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Who’s Afraid of ISIS?

Paris.

For French President François Hollande, the attacks in Paris on November 13, carried out by French and Belgian citizens, changed everything.

His prior, oft-repeated mantra that “Assad must go” was consigned to the memory hole, defeating and destroying the Islamic State became France’s urgent priority and he set out to pull together a “grand coalition” of all concerned states to achieve the defeat and destruction of the Islamic State – a worthy goal if it were possible.

However,  Mr. Hollande’s peripatetic travels this week and his meetings with David Cameron, Barack Obama, Angela Merkel, Matteo Renzi and Vladimir Putin have made clear that the attacks in Paris have not changed the priorities of the other states that might be concerned.

For the Sunni Gulf states, the priorities remain regime change in Syria (regardless of what might replace the regime), keeping Shiite Iran down and fighting perceived “Iranian proxies” (most notably now in Yemen).

For Turkey, the priorities remain regime change in Syria (regardless of what might replace the regime) and keeping the Kurds down, both in Turkey and in Syria.

For the United States and the United Kingdom, the priorities remain regime change in Syria (regardless of what might replace the regime), keeping Russia down and keeping the Sunni Gulf states happy.

For Russia and Iran, the priorities remain preventing another successful Western regime change in the region (after the Western “successes” in Afghanistan, Iraq and Libya) and preserving the Syrian state, their long-time ally, and its state structures (with or without Bashar al-Assad).

For other countries without strong views on the merits or demerits of regime change in Syria, the Islamic State does not appear to be cause for undue concern. Their governments may also recognize that even modest or token involvement against the Islamic State would, without having any constructive impact, raise the risk of retaliation against their own people – perhaps, as in Paris, by “their own people”.

For many Sunnis living in the Islamic State, its harsh, austere and often savagely brutal rule appears preferable to restored rule by what are widely perceived by Iraqi and Syrian Sunnis to be Shiite-dominated or even Iranian-dominated governments.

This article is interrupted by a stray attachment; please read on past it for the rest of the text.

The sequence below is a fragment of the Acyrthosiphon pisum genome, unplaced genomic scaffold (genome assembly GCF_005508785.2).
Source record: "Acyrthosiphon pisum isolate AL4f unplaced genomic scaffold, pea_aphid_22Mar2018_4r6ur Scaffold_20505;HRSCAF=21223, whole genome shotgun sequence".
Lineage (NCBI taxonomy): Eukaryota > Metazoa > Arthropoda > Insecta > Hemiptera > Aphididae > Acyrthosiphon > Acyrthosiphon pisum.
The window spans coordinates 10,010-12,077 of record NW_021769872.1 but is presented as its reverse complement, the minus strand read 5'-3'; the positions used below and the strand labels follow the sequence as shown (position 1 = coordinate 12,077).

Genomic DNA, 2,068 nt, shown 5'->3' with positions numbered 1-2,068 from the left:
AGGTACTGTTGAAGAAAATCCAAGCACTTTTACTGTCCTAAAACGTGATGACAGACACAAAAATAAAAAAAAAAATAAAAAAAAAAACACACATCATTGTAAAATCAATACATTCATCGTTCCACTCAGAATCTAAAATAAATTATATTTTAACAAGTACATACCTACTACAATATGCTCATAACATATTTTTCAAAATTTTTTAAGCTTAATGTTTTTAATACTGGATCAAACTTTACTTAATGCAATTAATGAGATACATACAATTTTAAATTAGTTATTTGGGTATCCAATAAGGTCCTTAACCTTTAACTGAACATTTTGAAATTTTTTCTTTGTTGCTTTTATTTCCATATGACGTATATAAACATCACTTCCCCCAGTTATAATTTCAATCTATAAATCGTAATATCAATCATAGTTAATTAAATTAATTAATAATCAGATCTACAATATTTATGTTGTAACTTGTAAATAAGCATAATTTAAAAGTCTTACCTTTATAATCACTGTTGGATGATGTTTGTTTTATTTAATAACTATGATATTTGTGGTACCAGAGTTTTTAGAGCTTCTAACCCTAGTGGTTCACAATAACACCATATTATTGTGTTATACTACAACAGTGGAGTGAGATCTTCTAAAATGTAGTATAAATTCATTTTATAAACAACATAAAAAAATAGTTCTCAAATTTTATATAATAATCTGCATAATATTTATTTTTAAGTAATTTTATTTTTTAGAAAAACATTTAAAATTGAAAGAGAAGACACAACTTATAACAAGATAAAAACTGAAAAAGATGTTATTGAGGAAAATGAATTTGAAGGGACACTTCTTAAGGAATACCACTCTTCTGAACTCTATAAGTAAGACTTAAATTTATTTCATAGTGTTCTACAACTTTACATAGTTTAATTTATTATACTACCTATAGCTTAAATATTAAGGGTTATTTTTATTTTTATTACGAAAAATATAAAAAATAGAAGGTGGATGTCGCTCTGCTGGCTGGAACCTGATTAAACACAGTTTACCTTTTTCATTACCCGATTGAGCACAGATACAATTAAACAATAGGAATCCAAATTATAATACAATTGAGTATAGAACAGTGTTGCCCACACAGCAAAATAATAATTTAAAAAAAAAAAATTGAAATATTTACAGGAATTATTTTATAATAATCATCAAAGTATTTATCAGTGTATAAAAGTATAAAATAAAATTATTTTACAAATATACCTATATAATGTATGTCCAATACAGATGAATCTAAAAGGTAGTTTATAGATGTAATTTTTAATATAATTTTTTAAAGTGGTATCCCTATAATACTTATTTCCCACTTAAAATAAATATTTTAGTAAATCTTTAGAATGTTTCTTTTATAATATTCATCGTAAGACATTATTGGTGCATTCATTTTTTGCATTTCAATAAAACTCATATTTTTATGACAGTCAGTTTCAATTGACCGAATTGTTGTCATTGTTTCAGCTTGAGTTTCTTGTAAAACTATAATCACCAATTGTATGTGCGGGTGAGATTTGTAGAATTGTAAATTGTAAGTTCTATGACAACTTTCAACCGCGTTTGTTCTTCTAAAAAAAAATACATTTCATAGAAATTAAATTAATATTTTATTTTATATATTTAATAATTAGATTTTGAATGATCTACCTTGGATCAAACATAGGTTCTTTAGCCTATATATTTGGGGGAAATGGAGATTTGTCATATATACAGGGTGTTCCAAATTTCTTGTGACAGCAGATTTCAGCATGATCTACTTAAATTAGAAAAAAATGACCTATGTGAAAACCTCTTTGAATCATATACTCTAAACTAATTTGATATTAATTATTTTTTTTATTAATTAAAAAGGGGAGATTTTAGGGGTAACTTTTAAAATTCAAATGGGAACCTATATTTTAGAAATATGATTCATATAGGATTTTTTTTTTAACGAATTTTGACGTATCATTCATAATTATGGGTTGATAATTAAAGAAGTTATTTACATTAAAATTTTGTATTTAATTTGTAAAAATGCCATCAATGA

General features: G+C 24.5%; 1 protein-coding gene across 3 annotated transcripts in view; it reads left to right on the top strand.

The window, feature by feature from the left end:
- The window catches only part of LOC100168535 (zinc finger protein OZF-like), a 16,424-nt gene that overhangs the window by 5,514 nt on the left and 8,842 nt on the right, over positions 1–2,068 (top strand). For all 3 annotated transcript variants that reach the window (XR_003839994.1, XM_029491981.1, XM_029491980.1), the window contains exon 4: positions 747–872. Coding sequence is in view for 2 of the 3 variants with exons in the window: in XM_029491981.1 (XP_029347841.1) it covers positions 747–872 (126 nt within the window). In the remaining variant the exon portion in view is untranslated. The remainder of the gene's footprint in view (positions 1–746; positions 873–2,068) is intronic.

Since it is widely recognized that aerial bombardments alone cannot defeat and destroy the Islamic State, since Western “boots on the ground” would be an avidly sought boon to the Islamic State and since the Sunni states of the region, which should logically fear the Islamic State more than any other states elsewhere, currently show no interest whatsoever in deploying their own ground forces against fellow Sunnis, what are Western states to do?

Perhaps, rather than succumbing to hysterical calls for yet more and intensified violence in the Muslim world (regardless of the consequences) and intensified restrictions on civil liberties at home (certain to stimulate more conversions to jihadi militancy while diminishing the quality of life for all), Western states should relax, accept that the Islamic State is an ugly reality that is here to stay (at least for some considerable time), accept that containment is the best that can hoped for and achieved in the near term (and that containment can best be achieved by the Iraqi and Syrian governments and their own military forces) and sit back and wait for the Islamic State’s aura of excitement to wear off, for it to become a failed state like so many other regional states in which the West has previously intervened and for the peoples of the region to sort out their own problems in their own way.

While it would clearly be desirable for the Islamic State to cease to exist sooner rather than later, that could only be achieved by a massive commitment of ground forces by the Sunni states of the region, and that would only become conceivable if Western states were to cease to claim “leadership” or “ownership” of the “war” against the Islamic State and to cease to ensure through their aerial bombardments the effective containment of the Islamic State which permits the Sunni states of the region to sit back, rest easy and commit their resources to pursuing other priorities which they deem more pressing.

Since, through its ill-conceived experiments on the Muslim world, the West has played the role of Dr. Frankenstein in creating the monster now called the Islamic State, it can be argued that the West has a moral responsibility to do everything in its power to right its wrongs in the region.

It would take a level of wisdom and courage rarely attained by Western politicians to recognize that, in the current circumstances and notwithstanding their moral responsibility, Western states can now achieve more by doing less and to act accordingly.

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John V. Whitbeck is an international lawyer who as advised the Palestinian negotiating team in negotiations with Israel.

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